listening comprehension presented earlier, Figure 4 depicts the transition from analytic word recognition that relies solely on the use of alphabetic coding skills, to automatic word recognition that relies on the establishment of word-specific, sub-lexical connections. For beginning readers who continue to rely mostly on partial visual cues supported by contextual guessing at the expense of phonological information, there is little interaction between the subcomponents of written and spoken words. The word recognition skills of

these children will remain relatively weak because they do not develop as rich a network of sub-lexical connections between orthographic and phonological representations in lexical memory as normally developing readers do. Because of their inefficient and capacity draining word recognition skills, children who do not make use of letter-sound relationships in word learning will experience progressive deterioration in their rate of reading comprehension development as they grow older (Tunmer & Nicholson, 2011).

Traditional phonics programs have been used to explicitly teach alphabetic coding skills to beginning readers. However, these programs generally suffer from two major shortcomings. First, they tend to be strongly teacher-centered and have curricula that are rigid, fixed, and lock-step, with the same skill-and-drill lesson given to every child in the same sequence. Such an approach to teaching beginning reading conflicts with the basic principles of differentiated instruction because it fails to recognize that the individual literary learning needs of children vary greatly depending on their specific levels of development across the set of reading component skills shown in Figure 1. Second, most phonics programs incorrectly assume that children can only acquire knowledge of letter-sound patterns through direct instruction in which the teaching of letter-sound correspondences is explicit and systematic. The difficulty with this assumption, however, is that there are simply toomany letter-sound relationships in English orthography for children to acquire by direct instruction, probably between 300 and 400 (Gough & Hillinger, 1980). Much, if not most, of what children learning to read in English come to know about its written orthography is acquired through implicit learning, especially knowledge of context sensitive letter-sound correspondences that depend on position-specific constraints or the presence of other letters (Bryant, 2002; Tunmer & Nicholson, 2011; Venezky, 1999). In contrast, letter-sound correspondences acquired by direct phonics instruction are fewer in number and are largely context free, involving one-to-one correspondences between single letters or digraphs and single phonemes. As the reading attempts of beginning readers who have acquired basic alphabetic coding skills become more successful, the orthographic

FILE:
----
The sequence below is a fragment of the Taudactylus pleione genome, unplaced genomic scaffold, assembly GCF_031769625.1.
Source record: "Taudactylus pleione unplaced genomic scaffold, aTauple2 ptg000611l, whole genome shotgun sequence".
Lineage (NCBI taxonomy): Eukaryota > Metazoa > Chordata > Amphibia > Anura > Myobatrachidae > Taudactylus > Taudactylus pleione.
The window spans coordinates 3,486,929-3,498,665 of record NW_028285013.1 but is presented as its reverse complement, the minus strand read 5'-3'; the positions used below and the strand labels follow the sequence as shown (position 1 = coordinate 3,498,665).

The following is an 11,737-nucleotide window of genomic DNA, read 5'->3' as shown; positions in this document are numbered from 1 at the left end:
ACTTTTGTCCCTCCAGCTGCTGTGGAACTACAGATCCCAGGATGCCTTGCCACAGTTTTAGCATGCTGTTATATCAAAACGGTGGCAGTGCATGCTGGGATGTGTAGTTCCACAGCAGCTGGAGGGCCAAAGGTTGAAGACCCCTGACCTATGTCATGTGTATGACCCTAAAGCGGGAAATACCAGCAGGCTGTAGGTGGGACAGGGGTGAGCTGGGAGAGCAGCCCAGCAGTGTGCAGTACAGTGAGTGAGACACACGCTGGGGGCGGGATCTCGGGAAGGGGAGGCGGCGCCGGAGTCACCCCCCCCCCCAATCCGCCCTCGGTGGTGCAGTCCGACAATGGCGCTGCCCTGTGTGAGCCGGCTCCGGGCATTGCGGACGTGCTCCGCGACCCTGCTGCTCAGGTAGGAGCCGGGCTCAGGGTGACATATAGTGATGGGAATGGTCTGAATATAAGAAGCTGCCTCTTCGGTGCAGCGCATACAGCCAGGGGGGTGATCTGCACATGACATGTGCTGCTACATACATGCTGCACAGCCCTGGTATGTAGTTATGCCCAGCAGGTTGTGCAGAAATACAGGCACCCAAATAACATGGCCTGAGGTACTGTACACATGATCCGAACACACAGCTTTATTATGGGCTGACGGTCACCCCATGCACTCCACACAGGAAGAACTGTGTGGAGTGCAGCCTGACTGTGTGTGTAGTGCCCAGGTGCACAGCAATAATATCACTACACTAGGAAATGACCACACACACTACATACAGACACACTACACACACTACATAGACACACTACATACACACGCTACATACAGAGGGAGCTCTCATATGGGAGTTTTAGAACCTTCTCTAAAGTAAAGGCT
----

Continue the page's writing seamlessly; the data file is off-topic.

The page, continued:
representations of more words become established in lexical memory from which additional spelling-sound relationships can be induced without explicit instruction. As children continue to develop in reading, they begin making greater independent use of letter-sound information to identify novel printed words in text. Once this point is reached, the most effective way that children can achieve further progress in learning to read is through print exposure, as reading itself can provide practice opportunities for building fluency and for facilitating implicit learning of additional letter-sound patterns (Tunmer & Nicholson, 2011).

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The Monster Routine